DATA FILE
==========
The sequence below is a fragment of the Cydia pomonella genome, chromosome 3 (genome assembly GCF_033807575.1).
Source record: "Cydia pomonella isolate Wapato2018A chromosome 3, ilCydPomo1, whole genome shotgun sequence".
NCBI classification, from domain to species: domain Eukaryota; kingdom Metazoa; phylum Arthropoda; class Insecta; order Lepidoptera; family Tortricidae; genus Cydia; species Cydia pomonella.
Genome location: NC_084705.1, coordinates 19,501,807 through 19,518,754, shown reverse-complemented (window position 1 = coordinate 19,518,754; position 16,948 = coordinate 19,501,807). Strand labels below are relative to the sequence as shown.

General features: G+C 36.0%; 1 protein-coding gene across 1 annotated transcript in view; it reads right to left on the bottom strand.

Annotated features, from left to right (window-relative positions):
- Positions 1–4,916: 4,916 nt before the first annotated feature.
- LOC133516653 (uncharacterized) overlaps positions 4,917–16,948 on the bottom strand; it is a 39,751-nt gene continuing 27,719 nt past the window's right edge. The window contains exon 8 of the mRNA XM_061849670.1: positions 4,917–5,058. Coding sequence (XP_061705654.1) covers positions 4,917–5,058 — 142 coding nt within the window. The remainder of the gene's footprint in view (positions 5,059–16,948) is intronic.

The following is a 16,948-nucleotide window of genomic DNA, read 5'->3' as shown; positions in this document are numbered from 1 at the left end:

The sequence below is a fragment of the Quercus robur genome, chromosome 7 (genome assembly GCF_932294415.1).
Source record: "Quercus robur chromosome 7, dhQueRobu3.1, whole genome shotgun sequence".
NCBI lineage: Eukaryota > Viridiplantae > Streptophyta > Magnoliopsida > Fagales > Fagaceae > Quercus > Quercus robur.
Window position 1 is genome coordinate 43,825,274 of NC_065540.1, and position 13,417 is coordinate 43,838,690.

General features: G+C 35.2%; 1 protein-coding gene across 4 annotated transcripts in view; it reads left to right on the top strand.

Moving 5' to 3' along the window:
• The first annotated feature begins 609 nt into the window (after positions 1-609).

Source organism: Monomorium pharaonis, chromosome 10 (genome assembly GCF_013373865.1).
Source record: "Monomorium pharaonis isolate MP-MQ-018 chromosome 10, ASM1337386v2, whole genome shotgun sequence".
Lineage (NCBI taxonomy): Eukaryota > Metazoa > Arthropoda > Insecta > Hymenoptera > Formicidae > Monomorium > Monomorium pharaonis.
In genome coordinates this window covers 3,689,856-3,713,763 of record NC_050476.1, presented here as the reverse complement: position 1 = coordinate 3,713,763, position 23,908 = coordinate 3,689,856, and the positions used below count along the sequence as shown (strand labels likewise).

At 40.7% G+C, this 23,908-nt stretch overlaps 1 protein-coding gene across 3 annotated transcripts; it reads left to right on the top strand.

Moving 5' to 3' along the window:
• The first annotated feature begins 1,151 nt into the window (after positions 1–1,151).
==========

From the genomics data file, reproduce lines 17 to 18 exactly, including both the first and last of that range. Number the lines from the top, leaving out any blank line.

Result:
Source organism: Monomorium pharaonis, chromosome 10 (genome assembly GCF_013373865.1).
Source record: "Monomorium pharaonis isolate MP-MQ-018 chromosome 10, ASM1337386v2, whole genome shotgun sequence".